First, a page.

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Using Mint in a micro-business

© May 2015 Anthony Lawrence

I'm a micro-business. It's just me - well, my wife helps out with invoicing now, but other than that it's all me and has been for a long time. I use Quickbooks to maintain my A/R and A/P and all that, but more recently I started using Mint also. While Quickbooks tells me everything I need to know about my business, Mint shows me my overall financial condition. That's important, because really that's what I care about. If I spent too much this quarter, it really doesn't matter if it was business related expenses or personal: the money is gone and seeing that in Mint is easy.

I actually started using Mint in 2009. I connected my bank and investment accounts and my credit cards. I looked at setting up budgets and realized that two things prevented me: one, I only had a vague idea of what our expenses actually are and my knowledge of our income was even more foggy.

Yeah, that sounds strange, I know. After all, Quickbooks tracks my business income. But that's yearly and Mint budgets are monthly. I could just divide by 12 and let it average out over time - which is something Mint will do - but it just seemed too confusing, so I just left it alone. I had put everything in, but I wasn't using it. Mint happily went on collecting data, but I had no budgets. That's actually not so bad: Mint will still show you the ins and outs so you can see your overall status:

Net income from Mint

As that chart clearly shows, sometimes we spend more than we make and sometimes we don't. Whether it was too little net business income or too much personal spending doesn't really matter - that's the overall net.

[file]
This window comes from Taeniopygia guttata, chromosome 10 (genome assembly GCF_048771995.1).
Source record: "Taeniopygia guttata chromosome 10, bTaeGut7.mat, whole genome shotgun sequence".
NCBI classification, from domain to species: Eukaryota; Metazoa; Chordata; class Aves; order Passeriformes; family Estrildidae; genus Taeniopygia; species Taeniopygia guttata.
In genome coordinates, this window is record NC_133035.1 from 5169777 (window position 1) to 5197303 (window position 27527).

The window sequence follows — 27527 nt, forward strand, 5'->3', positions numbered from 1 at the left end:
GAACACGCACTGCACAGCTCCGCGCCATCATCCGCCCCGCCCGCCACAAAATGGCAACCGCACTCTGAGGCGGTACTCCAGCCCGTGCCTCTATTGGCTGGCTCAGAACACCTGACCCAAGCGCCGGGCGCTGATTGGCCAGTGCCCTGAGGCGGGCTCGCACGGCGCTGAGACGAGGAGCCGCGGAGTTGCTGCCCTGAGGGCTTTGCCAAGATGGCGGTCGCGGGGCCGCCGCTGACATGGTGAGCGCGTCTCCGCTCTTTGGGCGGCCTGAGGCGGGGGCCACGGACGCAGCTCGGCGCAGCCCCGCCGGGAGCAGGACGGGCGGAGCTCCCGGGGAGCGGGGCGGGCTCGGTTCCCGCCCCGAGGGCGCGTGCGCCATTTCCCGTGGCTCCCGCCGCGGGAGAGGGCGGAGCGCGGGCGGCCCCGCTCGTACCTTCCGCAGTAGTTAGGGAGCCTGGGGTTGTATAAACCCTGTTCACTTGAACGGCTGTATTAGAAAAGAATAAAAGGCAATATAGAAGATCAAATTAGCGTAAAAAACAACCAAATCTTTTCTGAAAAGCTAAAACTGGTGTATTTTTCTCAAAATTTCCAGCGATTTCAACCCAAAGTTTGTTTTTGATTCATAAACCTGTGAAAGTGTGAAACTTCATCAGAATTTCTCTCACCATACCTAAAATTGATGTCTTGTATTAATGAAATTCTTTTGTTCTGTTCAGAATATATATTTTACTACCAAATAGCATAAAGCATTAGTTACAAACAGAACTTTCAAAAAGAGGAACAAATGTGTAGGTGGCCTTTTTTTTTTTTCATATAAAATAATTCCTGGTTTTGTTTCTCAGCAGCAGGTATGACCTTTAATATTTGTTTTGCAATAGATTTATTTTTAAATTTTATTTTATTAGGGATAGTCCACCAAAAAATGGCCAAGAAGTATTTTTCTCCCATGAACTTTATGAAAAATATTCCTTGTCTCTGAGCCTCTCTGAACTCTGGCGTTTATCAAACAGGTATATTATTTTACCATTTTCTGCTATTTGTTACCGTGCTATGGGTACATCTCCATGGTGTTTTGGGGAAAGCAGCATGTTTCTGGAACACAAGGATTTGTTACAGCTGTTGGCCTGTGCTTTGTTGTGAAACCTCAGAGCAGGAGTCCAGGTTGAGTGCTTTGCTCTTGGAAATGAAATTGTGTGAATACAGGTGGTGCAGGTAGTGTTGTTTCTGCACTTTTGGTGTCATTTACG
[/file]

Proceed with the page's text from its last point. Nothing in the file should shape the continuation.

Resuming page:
However, after collecting data all these years, Mint can now help me set budgets. This is a picture of part of this months budget.

Mint budgeting

Notice the negative figures like -$3,063 of $200 for Entertainment? That's money we didn't spend. That is, I budgeted $200 a month, but we haven't spent that much and we now have a surplus in that budget. I could clear that away if I felt we are not going to use it this year, but in fact I know that we will use most of it: that's our vacation fund.

If a negative figure gets too large and you want to use it elsewhere, enter two Cash transactions: one spending money in the category where too much has been carried over, and one as income against the category you'd like to bolster up.

Business expenses are in that budget too. I could be specific, but I let Quickbooks break that all down and just carry the total here. I do the same on the income side; in Quickbooks I care about the source and type, but here it's just one lump figure. Both of these start off with a guess and get firmed up as the month progresses.

Mint now helps me see a bigger picture than my business financials can.

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-> Using Mint in a micro-business

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